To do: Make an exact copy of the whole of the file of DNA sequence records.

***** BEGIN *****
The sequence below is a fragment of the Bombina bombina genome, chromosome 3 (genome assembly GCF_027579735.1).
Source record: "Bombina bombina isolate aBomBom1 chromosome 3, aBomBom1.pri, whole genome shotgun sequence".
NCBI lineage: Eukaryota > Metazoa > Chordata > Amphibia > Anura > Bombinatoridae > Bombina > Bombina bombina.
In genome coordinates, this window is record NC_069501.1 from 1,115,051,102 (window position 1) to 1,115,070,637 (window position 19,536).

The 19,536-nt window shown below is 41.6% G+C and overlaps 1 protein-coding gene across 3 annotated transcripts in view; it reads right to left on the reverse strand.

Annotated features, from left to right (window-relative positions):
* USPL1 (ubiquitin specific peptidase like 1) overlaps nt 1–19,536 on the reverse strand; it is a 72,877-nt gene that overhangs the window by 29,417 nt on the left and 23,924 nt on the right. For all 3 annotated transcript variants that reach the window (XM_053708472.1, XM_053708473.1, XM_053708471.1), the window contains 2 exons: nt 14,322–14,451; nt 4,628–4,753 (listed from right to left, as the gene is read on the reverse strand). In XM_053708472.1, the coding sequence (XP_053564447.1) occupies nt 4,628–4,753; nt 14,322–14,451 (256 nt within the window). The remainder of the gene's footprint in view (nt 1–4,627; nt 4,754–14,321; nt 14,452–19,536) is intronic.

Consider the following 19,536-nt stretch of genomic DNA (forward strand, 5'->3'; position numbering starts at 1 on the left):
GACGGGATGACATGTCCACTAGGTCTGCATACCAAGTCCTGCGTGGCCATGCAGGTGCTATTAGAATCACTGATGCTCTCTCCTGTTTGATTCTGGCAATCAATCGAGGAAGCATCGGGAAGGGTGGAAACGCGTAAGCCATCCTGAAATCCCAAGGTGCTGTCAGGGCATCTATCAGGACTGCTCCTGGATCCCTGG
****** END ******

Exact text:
The sequence below is a fragment of the Bombina bombina genome, chromosome 3 (genome assembly GCF_027579735.1).
Source record: "Bombina bombina isolate aBomBom1 chromosome 3, aBomBom1.pri, whole genome shotgun sequence".
NCBI lineage: Eukaryota > Metazoa > Chordata > Amphibia > Anura > Bombinatoridae > Bombina > Bombina bombina.
In genome coordinates, this window is record NC_069501.1 from 1,115,051,102 (window position 1) to 1,115,070,637 (window position 19,536).

The 19,536-nt window shown below is 41.6% G+C and overlaps 1 protein-coding gene across 3 annotated transcripts in view; it reads right to left on the reverse strand.

Annotated features, from left to right (window-relative positions):
* USPL1 (ubiquitin specific peptidase like 1) overlaps nt 1–19,536 on the reverse strand; it is a 72,877-nt gene that overhangs the window by 29,417 nt on the left and 23,924 nt on the right. For all 3 annotated transcript variants that reach the window (XM_053708472.1, XM_053708473.1, XM_053708471.1), the window contains 2 exons: nt 14,322–14,451; nt 4,628–4,753 (listed from right to left, as the gene is read on the reverse strand). In XM_053708472.1, the coding sequence (XP_053564447.1) occupies nt 4,628–4,753; nt 14,322–14,451 (256 nt within the window). The remainder of the gene's footprint in view (nt 1–4,627; nt 4,754–14,321; nt 14,452–19,536) is intronic.

Consider the following 19,536-nt stretch of genomic DNA (forward strand, 5'->3'; position numbering starts at 1 on the left):
GACGGGATGACATGTCCACTAGGTCTGCATACCAAGTCCTGCGTGGCCATGCAGGTGCTATTAGAATCACTGATGCTCTCTCCTGTTTGATTCTGGCAATCAATCGAGGAAGCATCGGGAAGGGTGGAAACGCGTAAGCCATCCTGAAATCCCAAGGTGCTGTCAGGGCATCTATCAGGACTGCTCCTGGATCCCTGG